News analysis

Sri Lanka's inevitable loan default will buy time, but not fuel or food

Experts say country may still need bridge financing from bilateral partners for essentials

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Even through a three-decade-long civil war and several crises, Sri Lanka paid its debts. But on April 12, the South Asian country announced it would halt payments on its foreign loans, saying they had become "challenging and impossible" to repay.

The decision frees up the shrinking foreign exchange reserve for critical imports of essentials such as food, fuel and medicine. Severe shortages of such items have triggered massive citizen protests since March 31. But experts said that while the suspension offers brief relief and staves off legal challenges from an actual loan default, the depleted dollar reserve and import financing difficulties remain worries.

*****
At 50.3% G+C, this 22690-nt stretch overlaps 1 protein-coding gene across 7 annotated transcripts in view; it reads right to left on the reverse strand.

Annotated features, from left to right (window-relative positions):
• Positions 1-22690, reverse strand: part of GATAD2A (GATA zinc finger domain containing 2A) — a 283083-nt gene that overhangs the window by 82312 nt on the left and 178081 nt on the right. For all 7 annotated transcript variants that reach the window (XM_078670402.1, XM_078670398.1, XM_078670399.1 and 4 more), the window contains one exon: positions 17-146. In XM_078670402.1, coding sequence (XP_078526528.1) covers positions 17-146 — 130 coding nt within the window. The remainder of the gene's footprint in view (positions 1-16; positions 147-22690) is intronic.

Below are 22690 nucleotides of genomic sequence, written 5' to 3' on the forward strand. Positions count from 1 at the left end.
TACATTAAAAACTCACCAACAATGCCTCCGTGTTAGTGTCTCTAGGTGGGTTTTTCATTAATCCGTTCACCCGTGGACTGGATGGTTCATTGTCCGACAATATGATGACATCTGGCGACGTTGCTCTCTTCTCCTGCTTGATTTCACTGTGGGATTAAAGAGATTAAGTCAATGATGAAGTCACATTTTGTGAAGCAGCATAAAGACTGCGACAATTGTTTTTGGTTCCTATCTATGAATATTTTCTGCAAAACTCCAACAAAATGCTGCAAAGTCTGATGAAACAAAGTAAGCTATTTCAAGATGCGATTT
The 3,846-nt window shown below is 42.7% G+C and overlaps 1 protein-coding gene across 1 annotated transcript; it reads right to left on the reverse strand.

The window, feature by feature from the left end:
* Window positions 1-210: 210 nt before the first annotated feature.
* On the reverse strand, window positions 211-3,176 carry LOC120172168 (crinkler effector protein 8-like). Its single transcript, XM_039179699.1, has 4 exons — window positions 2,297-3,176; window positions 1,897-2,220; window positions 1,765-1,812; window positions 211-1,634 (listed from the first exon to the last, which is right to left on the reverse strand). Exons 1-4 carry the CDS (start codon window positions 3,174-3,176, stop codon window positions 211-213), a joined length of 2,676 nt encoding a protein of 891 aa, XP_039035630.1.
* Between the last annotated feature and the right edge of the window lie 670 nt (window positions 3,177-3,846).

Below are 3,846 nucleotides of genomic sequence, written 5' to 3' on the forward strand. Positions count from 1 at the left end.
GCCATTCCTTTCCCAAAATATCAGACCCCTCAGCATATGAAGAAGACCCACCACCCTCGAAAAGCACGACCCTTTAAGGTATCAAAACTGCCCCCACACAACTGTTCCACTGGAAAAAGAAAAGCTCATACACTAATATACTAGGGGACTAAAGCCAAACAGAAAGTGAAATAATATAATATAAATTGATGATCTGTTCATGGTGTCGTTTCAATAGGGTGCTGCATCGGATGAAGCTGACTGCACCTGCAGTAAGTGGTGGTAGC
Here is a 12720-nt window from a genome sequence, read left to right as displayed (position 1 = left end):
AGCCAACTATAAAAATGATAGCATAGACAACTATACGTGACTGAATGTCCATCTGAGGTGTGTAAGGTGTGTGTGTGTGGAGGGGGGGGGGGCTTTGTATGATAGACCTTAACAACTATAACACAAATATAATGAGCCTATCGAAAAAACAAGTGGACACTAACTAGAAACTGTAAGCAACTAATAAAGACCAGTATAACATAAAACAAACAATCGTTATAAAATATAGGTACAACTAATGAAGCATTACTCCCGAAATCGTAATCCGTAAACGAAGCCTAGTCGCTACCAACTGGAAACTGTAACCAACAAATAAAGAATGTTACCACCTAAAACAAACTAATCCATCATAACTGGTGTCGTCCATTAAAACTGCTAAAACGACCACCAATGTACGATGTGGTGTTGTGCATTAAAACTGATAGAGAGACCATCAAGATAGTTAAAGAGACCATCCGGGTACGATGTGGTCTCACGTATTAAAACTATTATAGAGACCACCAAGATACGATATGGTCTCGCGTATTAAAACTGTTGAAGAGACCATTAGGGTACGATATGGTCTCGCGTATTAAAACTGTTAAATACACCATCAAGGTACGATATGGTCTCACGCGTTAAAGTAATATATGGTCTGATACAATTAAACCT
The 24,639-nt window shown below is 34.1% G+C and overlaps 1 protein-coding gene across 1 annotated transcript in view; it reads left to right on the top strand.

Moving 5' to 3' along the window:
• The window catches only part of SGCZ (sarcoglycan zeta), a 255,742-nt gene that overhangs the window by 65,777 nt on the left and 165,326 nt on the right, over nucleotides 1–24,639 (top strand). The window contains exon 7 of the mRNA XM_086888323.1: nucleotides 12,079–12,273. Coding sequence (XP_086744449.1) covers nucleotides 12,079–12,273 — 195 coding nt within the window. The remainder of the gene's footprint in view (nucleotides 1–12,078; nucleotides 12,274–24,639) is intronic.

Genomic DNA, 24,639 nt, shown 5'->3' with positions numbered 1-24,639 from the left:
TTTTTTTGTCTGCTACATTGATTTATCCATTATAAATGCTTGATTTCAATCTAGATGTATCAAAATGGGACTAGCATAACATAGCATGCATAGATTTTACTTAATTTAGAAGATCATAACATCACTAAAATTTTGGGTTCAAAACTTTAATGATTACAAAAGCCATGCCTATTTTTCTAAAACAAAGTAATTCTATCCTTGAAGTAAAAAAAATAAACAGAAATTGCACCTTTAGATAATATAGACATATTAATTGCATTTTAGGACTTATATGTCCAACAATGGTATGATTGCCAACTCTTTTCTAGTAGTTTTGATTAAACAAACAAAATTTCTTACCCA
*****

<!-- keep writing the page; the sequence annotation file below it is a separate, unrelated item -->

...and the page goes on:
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A version of this article appeared in the print edition of The Straits Times on April 14, 2022, with the headline Sri Lanka's inevitable loan default will buy time, but not fuel or food. Subscribe